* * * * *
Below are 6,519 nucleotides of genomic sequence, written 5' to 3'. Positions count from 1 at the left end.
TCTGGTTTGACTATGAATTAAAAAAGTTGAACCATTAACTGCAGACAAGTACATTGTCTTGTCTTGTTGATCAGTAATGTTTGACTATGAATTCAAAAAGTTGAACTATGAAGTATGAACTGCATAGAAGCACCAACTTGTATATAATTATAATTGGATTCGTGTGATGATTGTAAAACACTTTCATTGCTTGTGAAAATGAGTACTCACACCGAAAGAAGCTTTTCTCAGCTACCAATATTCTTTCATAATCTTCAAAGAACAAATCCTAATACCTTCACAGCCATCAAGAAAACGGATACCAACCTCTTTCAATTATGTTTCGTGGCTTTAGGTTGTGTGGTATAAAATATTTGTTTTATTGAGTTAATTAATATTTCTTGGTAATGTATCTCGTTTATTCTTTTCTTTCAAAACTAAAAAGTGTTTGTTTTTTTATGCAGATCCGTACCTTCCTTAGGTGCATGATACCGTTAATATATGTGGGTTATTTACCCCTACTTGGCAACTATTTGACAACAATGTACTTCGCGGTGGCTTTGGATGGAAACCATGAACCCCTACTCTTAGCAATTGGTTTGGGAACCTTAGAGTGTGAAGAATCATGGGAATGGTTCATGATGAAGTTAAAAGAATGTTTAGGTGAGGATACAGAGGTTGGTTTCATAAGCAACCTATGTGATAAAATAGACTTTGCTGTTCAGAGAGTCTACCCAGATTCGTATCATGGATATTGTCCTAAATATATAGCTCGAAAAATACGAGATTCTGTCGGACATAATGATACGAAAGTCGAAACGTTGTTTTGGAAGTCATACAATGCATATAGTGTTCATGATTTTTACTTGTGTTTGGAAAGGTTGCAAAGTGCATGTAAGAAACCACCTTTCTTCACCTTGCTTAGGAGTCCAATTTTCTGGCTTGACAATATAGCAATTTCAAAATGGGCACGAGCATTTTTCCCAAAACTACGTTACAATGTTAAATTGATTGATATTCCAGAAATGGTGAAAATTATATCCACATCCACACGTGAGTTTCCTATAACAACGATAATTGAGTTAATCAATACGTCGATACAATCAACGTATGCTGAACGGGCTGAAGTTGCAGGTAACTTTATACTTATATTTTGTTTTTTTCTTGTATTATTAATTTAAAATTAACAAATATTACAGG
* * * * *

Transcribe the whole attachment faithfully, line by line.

Below are 6,519 nucleotides of genomic sequence, written 5' to 3'. Positions count from 1 at the left end.
TCTGGTTTGACTATGAATTAAAAAAGTTGAACCATTAACTGCAGACAAGTACATTGTCTTGTCTTGTTGATCAGTAATGTTTGACTATGAATTCAAAAAGTTGAACTATGAAGTATGAACTGCATAGAAGCACCAACTTGTATATAATTATAATTGGATTCGTGTGATGATTGTAAAACACTTTCATTGCTTGTGAAAATGAGTACTCACACCGAAAGAAGCTTTTCTCAGCTACCAATATTCTTTCATAATCTTCAAAGAACAAATCCTAATACCTTCACAGCCATCAAGAAAACGGATACCAACCTCTTTCAATTATGTTTCGTGGCTTTAGGTTGTGTGGTATAAAATATTTGTTTTATTGAGTTAATTAATATTTCTTGGTAATGTATCTCGTTTATTCTTTTCTTTCAAAACTAAAAAGTGTTTGTTTTTTTATGCAGATCCGTACCTTCCTTAGGTGCATGATACCGTTAATATATGTGGGTTATTTACCCCTACTTGGCAACTATTTGACAACAATGTACTTCGCGGTGGCTTTGGATGGAAACCATGAACCCCTACTCTTAGCAATTGGTTTGGGAACCTTAGAGTGTGAAGAATCATGGGAATGGTTCATGATGAAGTTAAAAGAATGTTTAGGTGAGGATACAGAGGTTGGTTTCATAAGCAACCTATGTGATAAAATAGACTTTGCTGTTCAGAGAGTCTACCCAGATTCGTATCATGGATATTGTCCTAAATATATAGCTCGAAAAATACGAGATTCTGTCGGACATAATGATACGAAAGTCGAAACGTTGTTTTGGAAGTCATACAATGCATATAGTGTTCATGATTTTTACTTGTGTTTGGAAAGGTTGCAAAGTGCATGTAAGAAACCACCTTTCTTCACCTTGCTTAGGAGTCCAATTTTCTGGCTTGACAATATAGCAATTTCAAAATGGGCACGAGCATTTTTCCCAAAACTACGTTACAATGTTAAATTGATTGATATTCCAGAAATGGTGAAAATTATATCCACATCCACACGTGAGTTTCCTATAACAACGATAATTGAGTTAATCAATACGTCGATACAATCAACGTATGCTGAACGGGCTGAAGTTGCAGGTAACTTTATACTTATATTTTGTTTTTTTCTTGTATTATTAATTTAAAATTAACAAATATTACAGG